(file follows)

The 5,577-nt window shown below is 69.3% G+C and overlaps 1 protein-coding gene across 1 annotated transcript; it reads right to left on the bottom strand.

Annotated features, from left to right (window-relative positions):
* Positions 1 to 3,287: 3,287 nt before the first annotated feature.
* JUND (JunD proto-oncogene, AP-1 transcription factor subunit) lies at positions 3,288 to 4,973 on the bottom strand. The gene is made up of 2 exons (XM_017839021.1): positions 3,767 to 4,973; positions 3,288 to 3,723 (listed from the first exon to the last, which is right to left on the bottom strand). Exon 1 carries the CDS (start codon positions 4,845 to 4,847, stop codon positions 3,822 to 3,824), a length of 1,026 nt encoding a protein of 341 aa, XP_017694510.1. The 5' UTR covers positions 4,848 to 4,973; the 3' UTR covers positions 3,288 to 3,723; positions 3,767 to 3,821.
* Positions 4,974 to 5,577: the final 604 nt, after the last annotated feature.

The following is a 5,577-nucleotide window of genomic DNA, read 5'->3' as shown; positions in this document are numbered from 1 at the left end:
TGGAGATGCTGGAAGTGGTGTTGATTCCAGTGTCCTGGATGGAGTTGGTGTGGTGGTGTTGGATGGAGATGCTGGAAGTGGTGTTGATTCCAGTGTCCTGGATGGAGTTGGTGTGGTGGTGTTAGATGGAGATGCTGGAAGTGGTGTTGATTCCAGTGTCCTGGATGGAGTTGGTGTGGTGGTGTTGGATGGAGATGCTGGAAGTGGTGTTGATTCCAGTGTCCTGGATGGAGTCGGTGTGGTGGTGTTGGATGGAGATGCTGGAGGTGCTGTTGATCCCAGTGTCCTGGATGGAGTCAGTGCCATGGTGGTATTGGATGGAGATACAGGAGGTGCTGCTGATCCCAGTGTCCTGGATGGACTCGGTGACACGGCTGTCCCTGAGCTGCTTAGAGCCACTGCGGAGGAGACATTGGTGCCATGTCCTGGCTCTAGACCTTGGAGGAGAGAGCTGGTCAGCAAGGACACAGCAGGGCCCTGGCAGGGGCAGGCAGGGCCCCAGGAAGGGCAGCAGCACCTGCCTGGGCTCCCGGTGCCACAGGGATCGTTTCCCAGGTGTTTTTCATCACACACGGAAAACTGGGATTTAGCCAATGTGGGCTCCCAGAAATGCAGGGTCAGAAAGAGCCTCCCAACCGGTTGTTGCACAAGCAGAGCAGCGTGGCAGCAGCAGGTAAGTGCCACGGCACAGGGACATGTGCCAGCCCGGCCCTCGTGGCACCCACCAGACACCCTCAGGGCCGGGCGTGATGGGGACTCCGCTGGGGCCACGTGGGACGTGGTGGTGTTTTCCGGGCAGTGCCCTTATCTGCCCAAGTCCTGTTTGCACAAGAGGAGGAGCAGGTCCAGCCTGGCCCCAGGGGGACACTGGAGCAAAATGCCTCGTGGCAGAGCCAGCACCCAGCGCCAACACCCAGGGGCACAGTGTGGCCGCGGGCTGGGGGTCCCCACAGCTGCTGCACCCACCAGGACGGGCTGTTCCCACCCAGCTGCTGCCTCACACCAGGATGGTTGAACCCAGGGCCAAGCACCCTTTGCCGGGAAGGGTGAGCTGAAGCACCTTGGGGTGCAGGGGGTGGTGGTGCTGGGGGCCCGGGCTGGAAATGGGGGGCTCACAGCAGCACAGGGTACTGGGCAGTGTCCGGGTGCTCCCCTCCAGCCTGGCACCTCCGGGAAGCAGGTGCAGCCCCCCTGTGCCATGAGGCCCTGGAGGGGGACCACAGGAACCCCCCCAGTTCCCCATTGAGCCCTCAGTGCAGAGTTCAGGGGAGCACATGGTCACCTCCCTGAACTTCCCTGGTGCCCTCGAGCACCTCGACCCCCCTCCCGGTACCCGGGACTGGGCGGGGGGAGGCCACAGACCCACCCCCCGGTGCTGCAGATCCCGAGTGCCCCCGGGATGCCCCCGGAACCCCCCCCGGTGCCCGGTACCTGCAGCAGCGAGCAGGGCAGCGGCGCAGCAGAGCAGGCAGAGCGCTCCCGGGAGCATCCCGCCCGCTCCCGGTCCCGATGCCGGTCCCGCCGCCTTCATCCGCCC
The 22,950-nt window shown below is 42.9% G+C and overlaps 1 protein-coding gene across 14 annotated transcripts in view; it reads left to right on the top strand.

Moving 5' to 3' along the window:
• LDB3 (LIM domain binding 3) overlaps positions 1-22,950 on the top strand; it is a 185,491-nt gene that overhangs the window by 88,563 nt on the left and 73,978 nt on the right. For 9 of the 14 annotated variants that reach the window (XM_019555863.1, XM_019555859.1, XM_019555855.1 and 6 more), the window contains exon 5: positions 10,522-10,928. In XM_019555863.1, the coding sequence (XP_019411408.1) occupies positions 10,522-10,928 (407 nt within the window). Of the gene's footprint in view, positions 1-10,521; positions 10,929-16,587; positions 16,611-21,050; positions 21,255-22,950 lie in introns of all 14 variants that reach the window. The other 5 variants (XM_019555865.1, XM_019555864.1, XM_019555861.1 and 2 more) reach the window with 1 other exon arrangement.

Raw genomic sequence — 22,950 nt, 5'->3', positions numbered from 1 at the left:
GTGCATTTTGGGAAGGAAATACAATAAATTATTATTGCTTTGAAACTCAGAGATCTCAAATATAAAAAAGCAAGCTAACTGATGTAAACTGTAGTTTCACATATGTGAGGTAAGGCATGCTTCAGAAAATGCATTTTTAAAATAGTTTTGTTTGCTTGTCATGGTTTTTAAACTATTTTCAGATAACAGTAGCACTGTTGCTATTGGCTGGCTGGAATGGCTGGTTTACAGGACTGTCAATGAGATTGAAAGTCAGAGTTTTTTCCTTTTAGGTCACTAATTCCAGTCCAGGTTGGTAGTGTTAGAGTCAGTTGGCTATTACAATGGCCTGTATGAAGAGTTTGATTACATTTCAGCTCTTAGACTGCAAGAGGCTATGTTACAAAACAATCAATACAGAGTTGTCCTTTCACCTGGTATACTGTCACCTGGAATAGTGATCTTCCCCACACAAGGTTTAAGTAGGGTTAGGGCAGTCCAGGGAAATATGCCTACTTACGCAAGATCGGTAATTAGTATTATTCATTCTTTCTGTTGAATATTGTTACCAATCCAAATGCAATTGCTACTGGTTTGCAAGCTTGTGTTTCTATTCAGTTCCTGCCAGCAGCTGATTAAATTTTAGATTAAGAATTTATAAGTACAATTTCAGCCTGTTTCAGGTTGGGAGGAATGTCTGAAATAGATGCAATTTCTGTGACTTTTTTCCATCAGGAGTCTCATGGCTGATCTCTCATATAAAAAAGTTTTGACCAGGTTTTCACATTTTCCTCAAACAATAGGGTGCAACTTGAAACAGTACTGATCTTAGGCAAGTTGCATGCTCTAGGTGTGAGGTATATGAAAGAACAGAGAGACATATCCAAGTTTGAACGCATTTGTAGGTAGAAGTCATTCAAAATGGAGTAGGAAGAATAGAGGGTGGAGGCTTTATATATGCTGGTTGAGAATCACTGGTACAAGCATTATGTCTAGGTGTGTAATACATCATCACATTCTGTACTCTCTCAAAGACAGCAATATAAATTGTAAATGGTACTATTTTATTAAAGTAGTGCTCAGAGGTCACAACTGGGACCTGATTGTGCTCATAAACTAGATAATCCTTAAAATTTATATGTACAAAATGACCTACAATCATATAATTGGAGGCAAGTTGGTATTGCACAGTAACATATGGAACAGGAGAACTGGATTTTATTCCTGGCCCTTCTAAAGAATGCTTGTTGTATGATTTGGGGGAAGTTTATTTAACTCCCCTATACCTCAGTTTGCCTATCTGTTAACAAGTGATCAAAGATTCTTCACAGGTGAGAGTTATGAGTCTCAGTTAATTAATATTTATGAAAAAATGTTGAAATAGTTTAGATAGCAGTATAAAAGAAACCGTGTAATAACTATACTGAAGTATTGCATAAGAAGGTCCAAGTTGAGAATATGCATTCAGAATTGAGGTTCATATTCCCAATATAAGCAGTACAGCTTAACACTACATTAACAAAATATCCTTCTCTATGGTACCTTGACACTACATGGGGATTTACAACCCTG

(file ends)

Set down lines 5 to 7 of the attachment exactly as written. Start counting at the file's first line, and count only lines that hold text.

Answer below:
* Positions 4,974 to 5,577: the final 604 nt, after the last annotated feature.

The following is a 5,577-nucleotide window of genomic DNA, read 5'->3' as shown; positions in this document are numbered from 1 at the left end:
TGGAGATGCTGGAAGTGGTGTTGATTCCAGTGTCCTGGATGGAGTTGGTGTGGTGGTGTTGGATGGAGATGCTGGAAGTGGTGTTGATTCCAGTGTCCTGGATGGAGTTGGTGTGGTGGTGTTAGATGGAGATGCTGGAAGTGGTGTTGATTCCAGTGTCCTGGATGGAGTTGGTGTGGTGGTGTTGGATGGAGATGCTGGAAGTGGTGTTGATTCCAGTGTCCTGGATGGAGTCGGTGTGGTGGTGTTGGATGGAGATGCTGGAGGTGCTGTTGATCCCAGTGTCCTGGATGGAGTCAGTGCCATGGTGGTATTGGATGGAGATACAGGAGGTGCTGCTGATCCCAGTGTCCTGGATGGACTCGGTGACACGGCTGTCCCTGAGCTGCTTAGAGCCACTGCGGAGGAGACATTGGTGCCATGTCCTGGCTCTAGACCTTGGAGGAGAGAGCTGGTCAGCAAGGACACAGCAGGGCCCTGGCAGGGGCAGGCAGGGCCCCAGGAAGGGCAGCAGCACCTGCCTGGGCTCCCGGTGCCACAGGGATCGTTTCCCAGGTGTTTTTCATCACACACGGAAAACTGGGATTTAGCCAATGTGGGCTCCCAGAAATGCAGGGTCAGAAAGAGCCTCCCAACCGGTTGTTGCACAAGCAGAGCAGCGTGGCAGCAGCAGGTAAGTGCCACGGCACAGGGACATGTGCCAGCCCGGCCCTCGTGGCACCCACCAGACACCCTCAGGGCCGGGCGTGATGGGGACTCCGCTGGGGCCACGTGGGACGTGGTGGTGTTTTCCGGGCAGTGCCCTTATCTGCCCAAGTCCTGTTTGCACAAGAGGAGGAGCAGGTCCAGCCTGGCCCCAGGGGGACACTGGAGCAAAATGCCTCGTGGCAGAGCCAGCACCCAGCGCCAACACCCAGGGGCACAGTGTGGCCGCGGGCTGGGGGTCCCCACAGCTGCTGCACCCACCAGGACGGGCTGTTCCCACCCAGCTGCTGCCTCACACCAGGATGGTTGAACCCAGGGCCAAGCACCCTTTGCCGGGAAGGGTGAGCTGAAGCACCTTGGGGTGCAGGGGGTGGTGGTGCTGGGGGCCCGGGCTGGAAATGGGGGGCTCACAGCAGCACAGGGTACTGGGCAGTGTCCGGGTGCTCCCCTCCAGCCTGGCACCTCCGGGAAGCAGGTGCAGCCCCCCTGTGCCATGAGGCCCTGGAGGGGGACCACAGGAACCCCCCCAGTTCCCCATTGAGCCCTCAGTGCAGAGTTCAGGGGAGCACATGGTCACCTCCCTGAACTTCCCTGGTGCCCTCGAGCACCTCGACCCCCCTCCCGGTACCCGGGACTGGGCGGGGGGAGGCCACAGACCCACCCCCCGGTGCTGCAGATCCCGAGTGCCCCCGGGATGCCCCCGGAACCCCCCCCGGTGCCCGGTACCTGCAGCAGCGAGCAGGGCAGCGGCGCAGCAGAGCAGGCAGAGCGCTCCCGGGAGCATCCCGCCCGCTCCCGGTCCCGATGCCGGTCCCGCCGCCTTCATCCGCCC